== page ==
The origin of Alamo Square goes back to the1800s. By that time this prominent hill was known for having a water hole where horses made a stop to drink on their way in or out of the Misiones. Around 1850 the Mayor of San Francisco declared the area an official park, and it has remained like this until nowadays.
What I guess it was completely different in the old days are the views you can reach from it. The cottonwood tree, eucaliptus, and oak forests that once dominated the landscape have been replaced by skyscrapers, gigantic bridges, and infinite light points. It is a view that never disappoints, even when fog partially blocks Downtown. If you add the pastel colored victorian style houses at the foreground, you understand why this is still one the most recognizable postcards of San Francisco.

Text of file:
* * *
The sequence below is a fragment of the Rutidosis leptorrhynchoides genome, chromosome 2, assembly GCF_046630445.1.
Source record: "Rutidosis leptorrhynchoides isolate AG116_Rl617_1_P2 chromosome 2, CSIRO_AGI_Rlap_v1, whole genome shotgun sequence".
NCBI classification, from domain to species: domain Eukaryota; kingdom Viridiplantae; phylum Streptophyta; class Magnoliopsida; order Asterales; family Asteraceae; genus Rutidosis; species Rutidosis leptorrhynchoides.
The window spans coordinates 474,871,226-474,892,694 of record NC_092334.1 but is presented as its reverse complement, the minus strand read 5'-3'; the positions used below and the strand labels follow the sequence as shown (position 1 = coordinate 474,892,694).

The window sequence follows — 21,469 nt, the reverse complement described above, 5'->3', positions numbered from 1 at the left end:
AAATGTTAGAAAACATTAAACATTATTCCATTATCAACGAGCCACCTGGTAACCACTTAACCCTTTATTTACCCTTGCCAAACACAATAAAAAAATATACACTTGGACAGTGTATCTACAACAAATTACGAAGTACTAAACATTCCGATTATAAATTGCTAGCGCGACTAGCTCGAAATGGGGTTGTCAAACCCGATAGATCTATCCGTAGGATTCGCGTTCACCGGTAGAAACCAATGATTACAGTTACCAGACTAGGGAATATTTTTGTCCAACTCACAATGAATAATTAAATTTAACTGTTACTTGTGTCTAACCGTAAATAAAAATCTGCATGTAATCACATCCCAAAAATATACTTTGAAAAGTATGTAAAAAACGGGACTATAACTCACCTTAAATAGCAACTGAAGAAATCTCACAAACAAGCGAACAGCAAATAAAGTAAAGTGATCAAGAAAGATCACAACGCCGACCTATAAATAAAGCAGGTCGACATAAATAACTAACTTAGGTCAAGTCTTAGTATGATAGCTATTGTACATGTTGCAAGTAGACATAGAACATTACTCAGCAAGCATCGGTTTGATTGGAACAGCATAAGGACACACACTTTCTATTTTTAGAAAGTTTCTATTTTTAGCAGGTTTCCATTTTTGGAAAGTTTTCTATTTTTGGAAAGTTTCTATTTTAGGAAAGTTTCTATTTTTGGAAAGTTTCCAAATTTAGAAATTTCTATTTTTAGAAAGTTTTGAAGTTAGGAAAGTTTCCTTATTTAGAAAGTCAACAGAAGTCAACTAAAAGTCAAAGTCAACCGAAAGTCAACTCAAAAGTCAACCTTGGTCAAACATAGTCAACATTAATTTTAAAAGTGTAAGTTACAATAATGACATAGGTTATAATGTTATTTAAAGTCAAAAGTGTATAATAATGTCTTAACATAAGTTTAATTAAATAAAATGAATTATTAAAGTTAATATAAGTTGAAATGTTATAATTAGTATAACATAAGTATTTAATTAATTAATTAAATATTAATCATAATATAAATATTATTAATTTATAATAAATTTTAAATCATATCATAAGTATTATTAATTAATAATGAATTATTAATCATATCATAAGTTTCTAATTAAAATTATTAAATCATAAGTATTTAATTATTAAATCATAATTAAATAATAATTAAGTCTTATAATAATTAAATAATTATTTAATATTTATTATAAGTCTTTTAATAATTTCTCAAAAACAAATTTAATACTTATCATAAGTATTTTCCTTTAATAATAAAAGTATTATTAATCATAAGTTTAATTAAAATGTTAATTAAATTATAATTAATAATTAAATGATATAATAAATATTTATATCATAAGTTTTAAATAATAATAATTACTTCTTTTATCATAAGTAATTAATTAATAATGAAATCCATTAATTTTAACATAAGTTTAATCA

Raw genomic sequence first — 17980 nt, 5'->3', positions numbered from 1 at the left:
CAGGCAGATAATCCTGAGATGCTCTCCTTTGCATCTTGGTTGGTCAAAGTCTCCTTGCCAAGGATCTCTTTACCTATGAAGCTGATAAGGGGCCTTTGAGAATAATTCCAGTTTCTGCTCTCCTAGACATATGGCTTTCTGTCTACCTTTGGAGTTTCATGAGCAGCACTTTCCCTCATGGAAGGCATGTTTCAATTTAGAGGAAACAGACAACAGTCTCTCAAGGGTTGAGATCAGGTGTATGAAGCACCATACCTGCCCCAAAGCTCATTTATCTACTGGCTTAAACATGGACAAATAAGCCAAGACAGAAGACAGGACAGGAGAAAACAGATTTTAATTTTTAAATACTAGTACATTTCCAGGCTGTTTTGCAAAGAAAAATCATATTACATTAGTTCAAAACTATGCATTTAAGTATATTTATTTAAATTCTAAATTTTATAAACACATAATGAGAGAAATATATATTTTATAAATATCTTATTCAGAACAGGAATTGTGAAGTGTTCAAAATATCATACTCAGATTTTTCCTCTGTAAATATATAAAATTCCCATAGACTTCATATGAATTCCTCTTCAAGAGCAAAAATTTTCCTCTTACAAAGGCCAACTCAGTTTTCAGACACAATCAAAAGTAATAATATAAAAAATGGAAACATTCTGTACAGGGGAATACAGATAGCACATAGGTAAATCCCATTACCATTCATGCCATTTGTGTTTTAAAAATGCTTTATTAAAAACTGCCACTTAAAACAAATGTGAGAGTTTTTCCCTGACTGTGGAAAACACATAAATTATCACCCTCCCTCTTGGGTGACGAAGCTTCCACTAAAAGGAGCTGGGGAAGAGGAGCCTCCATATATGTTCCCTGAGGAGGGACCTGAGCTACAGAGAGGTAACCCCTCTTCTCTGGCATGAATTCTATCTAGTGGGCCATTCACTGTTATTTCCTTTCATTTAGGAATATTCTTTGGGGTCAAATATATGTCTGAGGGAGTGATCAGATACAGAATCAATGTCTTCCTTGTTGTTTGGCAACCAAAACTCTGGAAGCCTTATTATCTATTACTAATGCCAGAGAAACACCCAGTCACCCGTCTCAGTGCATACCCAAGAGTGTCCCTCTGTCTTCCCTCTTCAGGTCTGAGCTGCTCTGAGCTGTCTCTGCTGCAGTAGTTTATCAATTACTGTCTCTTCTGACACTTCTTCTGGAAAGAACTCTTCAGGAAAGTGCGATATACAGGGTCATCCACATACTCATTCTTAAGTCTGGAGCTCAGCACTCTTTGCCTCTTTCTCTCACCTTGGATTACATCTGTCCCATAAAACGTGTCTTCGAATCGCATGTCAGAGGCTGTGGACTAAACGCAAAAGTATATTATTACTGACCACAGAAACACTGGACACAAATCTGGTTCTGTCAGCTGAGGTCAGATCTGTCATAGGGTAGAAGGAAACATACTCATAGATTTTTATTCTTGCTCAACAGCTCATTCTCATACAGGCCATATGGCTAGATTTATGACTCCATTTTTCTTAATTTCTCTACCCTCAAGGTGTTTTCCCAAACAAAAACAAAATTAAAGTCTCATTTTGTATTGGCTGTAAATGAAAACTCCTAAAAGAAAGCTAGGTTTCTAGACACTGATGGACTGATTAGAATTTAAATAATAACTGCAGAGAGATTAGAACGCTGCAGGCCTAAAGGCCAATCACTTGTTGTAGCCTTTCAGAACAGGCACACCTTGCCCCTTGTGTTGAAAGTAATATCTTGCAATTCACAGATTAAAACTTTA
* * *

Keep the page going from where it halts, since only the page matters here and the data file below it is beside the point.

The Painted Ladies are probably the best known example of victorian architecture in the area, but it’s not the only one. My personal favorite are four houses located at Steiner and Fulton intersection, where you can also get a clear view of the Vatican style City Hall dome.
The Alamo Square name comes from the ancient cottonwood trees—Alamo in Spanish—that once populated the area. There are just a bunch of them still standing, but they are home for a surprisingly large number of hummingbirds. Something I definetely didn’t expect in a city.
Like most public spaces in the city, Alamo Square is dog friendly. There’s a designated off-leash area for dogs where to romp and socialise.